This project is supported emotionally, creatively, and financially by many people, including my generous readers, for which I am grateful. I invite you to take a step beyond subscribing and send a gift, large or small or sustaining, to Grounded Women below.

A note about me: I’ve been a freelance photographer for more than 25 years (www.lisemetzger.com). I’ve shot for national ad campaigns, magazines, and corporations, and I offer personal branding imagery for women entrepreneurs. I find sustenance in the company of amazing women farmers who’ve welcomed me into their lives; in cooking up the fresh vegetables from the CSA I host at my house; in dear friends with whom I can noodle over life’s Big Questions; in the beauty of an open landscape; and in my strong daughter, now 20 and a grounded woman in her own right.

You can contact me at lise@lisemetzger.com for photography assignments, speaking engagements about the Grounded Women project, or to nominate a farmer to be featured. Or even for cooking advice for unfamiliar vegetables in your CSA box. Thank you for reading and for being part of the conversation.

Please consider directly supporting
this project via Paypal

If you would like to give in other ways, please contact Lise at lise@lisemetzger.com

12 Comments / Add your own comment below

  1. Would love to help you connect with some of the great women farmers we work with in Mississippi. Let me know if we can help at all! Love what you’re doing.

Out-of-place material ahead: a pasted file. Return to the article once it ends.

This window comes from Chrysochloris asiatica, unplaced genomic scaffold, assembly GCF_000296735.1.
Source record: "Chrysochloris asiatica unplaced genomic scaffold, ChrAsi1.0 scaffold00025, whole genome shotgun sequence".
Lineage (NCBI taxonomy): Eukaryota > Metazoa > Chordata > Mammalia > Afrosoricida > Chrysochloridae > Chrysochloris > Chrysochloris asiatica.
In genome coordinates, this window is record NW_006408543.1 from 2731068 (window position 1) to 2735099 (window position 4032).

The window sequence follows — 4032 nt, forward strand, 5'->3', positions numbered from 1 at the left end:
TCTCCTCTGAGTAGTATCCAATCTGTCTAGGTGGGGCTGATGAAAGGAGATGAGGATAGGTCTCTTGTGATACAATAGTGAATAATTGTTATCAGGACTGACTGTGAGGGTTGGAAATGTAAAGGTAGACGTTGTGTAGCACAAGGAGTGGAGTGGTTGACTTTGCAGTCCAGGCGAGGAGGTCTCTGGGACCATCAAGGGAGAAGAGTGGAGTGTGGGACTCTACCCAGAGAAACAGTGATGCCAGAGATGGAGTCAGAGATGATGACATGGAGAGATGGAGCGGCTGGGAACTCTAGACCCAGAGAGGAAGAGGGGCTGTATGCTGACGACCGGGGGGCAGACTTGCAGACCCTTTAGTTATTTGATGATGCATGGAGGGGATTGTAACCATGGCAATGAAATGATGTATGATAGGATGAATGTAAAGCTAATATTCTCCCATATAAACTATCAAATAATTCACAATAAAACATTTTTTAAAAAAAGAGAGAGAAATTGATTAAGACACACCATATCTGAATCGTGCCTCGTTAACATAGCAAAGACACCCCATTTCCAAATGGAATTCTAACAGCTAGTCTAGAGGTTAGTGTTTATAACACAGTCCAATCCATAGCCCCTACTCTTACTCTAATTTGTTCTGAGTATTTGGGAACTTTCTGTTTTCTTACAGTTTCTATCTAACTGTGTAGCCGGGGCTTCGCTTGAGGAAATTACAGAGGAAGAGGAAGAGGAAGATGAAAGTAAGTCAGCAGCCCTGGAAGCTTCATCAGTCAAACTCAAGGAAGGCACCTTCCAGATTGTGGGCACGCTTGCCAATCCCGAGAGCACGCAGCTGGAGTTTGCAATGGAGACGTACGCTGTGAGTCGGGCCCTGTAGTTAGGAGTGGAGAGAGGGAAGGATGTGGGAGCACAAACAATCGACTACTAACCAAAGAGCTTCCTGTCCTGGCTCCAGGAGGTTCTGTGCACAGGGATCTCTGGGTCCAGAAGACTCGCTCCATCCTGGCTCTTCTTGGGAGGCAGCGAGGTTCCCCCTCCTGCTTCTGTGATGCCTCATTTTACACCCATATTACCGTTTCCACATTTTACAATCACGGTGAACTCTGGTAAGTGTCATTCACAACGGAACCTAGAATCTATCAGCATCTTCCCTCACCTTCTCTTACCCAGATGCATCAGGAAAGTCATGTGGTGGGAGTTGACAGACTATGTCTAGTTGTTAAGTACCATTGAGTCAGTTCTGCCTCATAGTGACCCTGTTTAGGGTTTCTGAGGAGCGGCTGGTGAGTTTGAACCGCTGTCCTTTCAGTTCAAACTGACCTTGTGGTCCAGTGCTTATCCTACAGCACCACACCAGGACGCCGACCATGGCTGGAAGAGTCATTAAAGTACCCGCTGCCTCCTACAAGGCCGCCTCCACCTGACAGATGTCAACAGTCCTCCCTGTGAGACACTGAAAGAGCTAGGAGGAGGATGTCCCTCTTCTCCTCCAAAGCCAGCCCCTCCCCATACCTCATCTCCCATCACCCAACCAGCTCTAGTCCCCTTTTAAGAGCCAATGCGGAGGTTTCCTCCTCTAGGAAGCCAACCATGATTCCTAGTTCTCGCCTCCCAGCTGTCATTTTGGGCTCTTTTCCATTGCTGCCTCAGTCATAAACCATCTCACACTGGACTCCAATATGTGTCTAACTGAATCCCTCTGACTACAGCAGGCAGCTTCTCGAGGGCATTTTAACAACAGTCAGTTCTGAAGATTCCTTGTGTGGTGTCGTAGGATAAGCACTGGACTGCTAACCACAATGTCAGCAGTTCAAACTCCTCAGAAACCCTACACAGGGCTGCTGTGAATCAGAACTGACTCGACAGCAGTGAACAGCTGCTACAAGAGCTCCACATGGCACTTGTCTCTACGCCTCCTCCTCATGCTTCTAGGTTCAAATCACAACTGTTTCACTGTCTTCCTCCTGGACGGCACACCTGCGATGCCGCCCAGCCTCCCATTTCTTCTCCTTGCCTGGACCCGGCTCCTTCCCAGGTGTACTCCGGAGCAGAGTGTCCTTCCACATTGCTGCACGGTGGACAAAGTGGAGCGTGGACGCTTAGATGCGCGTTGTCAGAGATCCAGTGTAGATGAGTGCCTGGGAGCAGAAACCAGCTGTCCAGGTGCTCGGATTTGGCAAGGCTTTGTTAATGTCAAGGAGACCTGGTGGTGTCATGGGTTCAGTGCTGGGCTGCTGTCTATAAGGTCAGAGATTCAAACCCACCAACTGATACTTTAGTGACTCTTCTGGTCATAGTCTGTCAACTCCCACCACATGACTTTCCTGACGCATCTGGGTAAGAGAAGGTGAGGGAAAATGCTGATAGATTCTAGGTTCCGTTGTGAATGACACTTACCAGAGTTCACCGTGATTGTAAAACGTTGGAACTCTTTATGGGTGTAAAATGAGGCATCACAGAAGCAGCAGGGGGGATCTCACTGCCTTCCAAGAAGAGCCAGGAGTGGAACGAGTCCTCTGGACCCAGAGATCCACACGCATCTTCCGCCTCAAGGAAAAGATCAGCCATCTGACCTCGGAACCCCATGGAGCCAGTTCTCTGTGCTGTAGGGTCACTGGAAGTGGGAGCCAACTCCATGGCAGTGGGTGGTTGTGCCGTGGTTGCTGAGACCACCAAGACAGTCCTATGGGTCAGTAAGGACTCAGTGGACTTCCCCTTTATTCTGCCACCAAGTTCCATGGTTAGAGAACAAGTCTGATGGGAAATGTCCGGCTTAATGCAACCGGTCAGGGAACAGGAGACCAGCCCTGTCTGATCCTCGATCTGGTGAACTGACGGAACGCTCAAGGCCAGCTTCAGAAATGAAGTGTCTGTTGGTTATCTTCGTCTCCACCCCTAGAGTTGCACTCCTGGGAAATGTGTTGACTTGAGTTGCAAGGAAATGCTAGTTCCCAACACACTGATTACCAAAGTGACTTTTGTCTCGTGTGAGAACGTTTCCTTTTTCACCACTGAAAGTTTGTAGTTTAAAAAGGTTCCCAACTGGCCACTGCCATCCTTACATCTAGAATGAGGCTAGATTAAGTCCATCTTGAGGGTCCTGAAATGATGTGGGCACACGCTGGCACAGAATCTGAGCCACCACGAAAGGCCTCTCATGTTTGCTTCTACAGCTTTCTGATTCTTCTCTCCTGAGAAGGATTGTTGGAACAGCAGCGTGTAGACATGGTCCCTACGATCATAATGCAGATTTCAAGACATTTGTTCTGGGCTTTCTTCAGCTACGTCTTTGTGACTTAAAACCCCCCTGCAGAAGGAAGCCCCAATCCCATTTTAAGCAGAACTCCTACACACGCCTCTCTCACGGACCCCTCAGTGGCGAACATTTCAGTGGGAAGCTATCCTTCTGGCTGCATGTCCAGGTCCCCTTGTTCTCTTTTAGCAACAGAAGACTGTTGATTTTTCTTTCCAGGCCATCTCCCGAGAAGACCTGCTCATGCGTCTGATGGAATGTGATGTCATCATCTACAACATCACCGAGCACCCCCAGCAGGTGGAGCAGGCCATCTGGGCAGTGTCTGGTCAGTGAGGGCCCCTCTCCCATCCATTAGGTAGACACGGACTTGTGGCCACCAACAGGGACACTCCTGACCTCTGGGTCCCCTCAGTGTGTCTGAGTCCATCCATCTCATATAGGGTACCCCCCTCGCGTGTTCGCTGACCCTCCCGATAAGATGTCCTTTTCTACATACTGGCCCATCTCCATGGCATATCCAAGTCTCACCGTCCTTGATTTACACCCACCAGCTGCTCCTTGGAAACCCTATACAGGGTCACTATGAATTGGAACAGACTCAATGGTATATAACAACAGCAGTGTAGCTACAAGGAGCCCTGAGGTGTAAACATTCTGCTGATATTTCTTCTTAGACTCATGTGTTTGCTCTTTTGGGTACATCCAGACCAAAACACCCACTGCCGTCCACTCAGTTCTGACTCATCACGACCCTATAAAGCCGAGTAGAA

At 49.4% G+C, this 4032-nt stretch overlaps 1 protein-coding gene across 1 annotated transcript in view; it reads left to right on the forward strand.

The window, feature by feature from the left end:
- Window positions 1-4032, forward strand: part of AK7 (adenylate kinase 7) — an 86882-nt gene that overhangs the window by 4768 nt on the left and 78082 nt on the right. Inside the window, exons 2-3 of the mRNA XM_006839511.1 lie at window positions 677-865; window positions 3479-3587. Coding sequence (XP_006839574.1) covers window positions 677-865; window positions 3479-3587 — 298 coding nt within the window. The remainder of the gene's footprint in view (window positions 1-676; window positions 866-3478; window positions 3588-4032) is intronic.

2. Would love to help you connect with women farmers we work with in Mississippi! Let us know if we can help. Love what you’re doing.

  3. Have you been to beautiful Wisconsin? There are great group of lady farmers in Central Wisconsin 🙂

    1. Hi Polly. Forgive me for not replying–yikes I’m still trying to learn my way around WordPress and missed your comment. I haven’t spent much time in Central Wisconsin, but I can imagine how beautiful it is. I went to school at Beloit. Wouldn’t it be great to come out there and profile some of those hardy souls who not only take on the work of farming, but in the midwestern winter to boot! Can’t say I was a fan of those winters!

  4. Lise, This blog is really developing 🙂 I’m so excited to see it taking shape and getting deeper and dirtier. Thank you!

    1. Thank you Jennifer. I think Nora’s story is really going to resonate with you. Today’s post gives some historical background, and then next week will get into the heart of her story. She’s another inspiration.